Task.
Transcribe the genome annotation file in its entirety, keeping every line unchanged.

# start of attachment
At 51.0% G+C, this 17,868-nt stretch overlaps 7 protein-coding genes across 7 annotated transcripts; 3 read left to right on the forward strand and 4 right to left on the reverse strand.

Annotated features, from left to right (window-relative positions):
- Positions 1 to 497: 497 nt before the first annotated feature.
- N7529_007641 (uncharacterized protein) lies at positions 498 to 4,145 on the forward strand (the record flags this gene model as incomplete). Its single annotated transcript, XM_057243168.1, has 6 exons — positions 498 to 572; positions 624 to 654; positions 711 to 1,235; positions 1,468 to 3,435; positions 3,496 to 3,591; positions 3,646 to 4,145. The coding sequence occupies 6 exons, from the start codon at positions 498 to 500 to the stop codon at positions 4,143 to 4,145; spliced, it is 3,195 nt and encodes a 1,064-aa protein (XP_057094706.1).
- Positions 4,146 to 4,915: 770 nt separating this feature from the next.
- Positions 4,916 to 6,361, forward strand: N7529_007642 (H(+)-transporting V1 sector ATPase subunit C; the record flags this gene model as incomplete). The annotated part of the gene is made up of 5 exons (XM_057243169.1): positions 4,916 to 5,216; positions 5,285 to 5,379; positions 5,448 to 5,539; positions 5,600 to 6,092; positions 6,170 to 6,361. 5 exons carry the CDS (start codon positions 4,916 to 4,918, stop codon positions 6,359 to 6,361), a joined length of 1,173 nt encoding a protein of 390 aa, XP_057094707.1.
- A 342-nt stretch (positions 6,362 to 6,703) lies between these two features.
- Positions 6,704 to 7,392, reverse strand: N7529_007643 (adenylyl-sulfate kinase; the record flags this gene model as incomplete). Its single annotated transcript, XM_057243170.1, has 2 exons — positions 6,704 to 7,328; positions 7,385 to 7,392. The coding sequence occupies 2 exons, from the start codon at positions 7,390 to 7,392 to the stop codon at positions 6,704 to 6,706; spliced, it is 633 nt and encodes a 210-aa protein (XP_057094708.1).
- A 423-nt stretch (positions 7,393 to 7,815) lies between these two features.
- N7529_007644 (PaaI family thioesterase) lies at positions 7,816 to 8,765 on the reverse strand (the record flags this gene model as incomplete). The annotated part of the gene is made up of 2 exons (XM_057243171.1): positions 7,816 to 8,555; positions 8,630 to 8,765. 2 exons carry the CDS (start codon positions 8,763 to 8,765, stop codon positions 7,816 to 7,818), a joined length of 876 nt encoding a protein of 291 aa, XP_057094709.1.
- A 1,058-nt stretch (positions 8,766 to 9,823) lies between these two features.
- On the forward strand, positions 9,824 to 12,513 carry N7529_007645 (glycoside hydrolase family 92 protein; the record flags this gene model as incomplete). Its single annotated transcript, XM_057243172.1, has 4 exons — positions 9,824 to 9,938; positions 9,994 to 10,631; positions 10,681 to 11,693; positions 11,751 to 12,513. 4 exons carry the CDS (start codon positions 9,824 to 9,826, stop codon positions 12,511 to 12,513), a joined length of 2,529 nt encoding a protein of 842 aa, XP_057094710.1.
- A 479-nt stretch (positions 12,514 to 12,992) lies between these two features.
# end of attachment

At 51.0% G+C, this 17,868-nt stretch overlaps 7 protein-coding genes across 7 annotated transcripts; 3 read left to right on the forward strand and 4 right to left on the reverse strand.

Annotated features, from left to right (window-relative positions):
- Positions 1 to 497: 497 nt before the first annotated feature.
- N7529_007641 (uncharacterized protein) lies at positions 498 to 4,145 on the forward strand (the record flags this gene model as incomplete). Its single annotated transcript, XM_057243168.1, has 6 exons — positions 498 to 572; positions 624 to 654; positions 711 to 1,235; positions 1,468 to 3,435; positions 3,496 to 3,591; positions 3,646 to 4,145. The coding sequence occupies 6 exons, from the start codon at positions 498 to 500 to the stop codon at positions 4,143 to 4,145; spliced, it is 3,195 nt and encodes a 1,064-aa protein (XP_057094706.1).
- Positions 4,146 to 4,915: 770 nt separating this feature from the next.
- Positions 4,916 to 6,361, forward strand: N7529_007642 (H(+)-transporting V1 sector ATPase subunit C; the record flags this gene model as incomplete). The annotated part of the gene is made up of 5 exons (XM_057243169.1): positions 4,916 to 5,216; positions 5,285 to 5,379; positions 5,448 to 5,539; positions 5,600 to 6,092; positions 6,170 to 6,361. 5 exons carry the CDS (start codon positions 4,916 to 4,918, stop codon positions 6,359 to 6,361), a joined length of 1,173 nt encoding a protein of 390 aa, XP_057094707.1.
- A 342-nt stretch (positions 6,362 to 6,703) lies between these two features.
- Positions 6,704 to 7,392, reverse strand: N7529_007643 (adenylyl-sulfate kinase; the record flags this gene model as incomplete). Its single annotated transcript, XM_057243170.1, has 2 exons — positions 6,704 to 7,328; positions 7,385 to 7,392. The coding sequence occupies 2 exons, from the start codon at positions 7,390 to 7,392 to the stop codon at positions 6,704 to 6,706; spliced, it is 633 nt and encodes a 210-aa protein (XP_057094708.1).
- A 423-nt stretch (positions 7,393 to 7,815) lies between these two features.
- N7529_007644 (PaaI family thioesterase) lies at positions 7,816 to 8,765 on the reverse strand (the record flags this gene model as incomplete). The annotated part of the gene is made up of 2 exons (XM_057243171.1): positions 7,816 to 8,555; positions 8,630 to 8,765. 2 exons carry the CDS (start codon positions 8,763 to 8,765, stop codon positions 7,816 to 7,818), a joined length of 876 nt encoding a protein of 291 aa, XP_057094709.1.
- A 1,058-nt stretch (positions 8,766 to 9,823) lies between these two features.
- On the forward strand, positions 9,824 to 12,513 carry N7529_007645 (glycoside hydrolase family 92 protein; the record flags this gene model as incomplete). Its single annotated transcript, XM_057243172.1, has 4 exons — positions 9,824 to 9,938; positions 9,994 to 10,631; positions 10,681 to 11,693; positions 11,751 to 12,513. 4 exons carry the CDS (start codon positions 9,824 to 9,826, stop codon positions 12,511 to 12,513), a joined length of 2,529 nt encoding a protein of 842 aa, XP_057094710.1.
- A 479-nt stretch (positions 12,514 to 12,992) lies between these two features.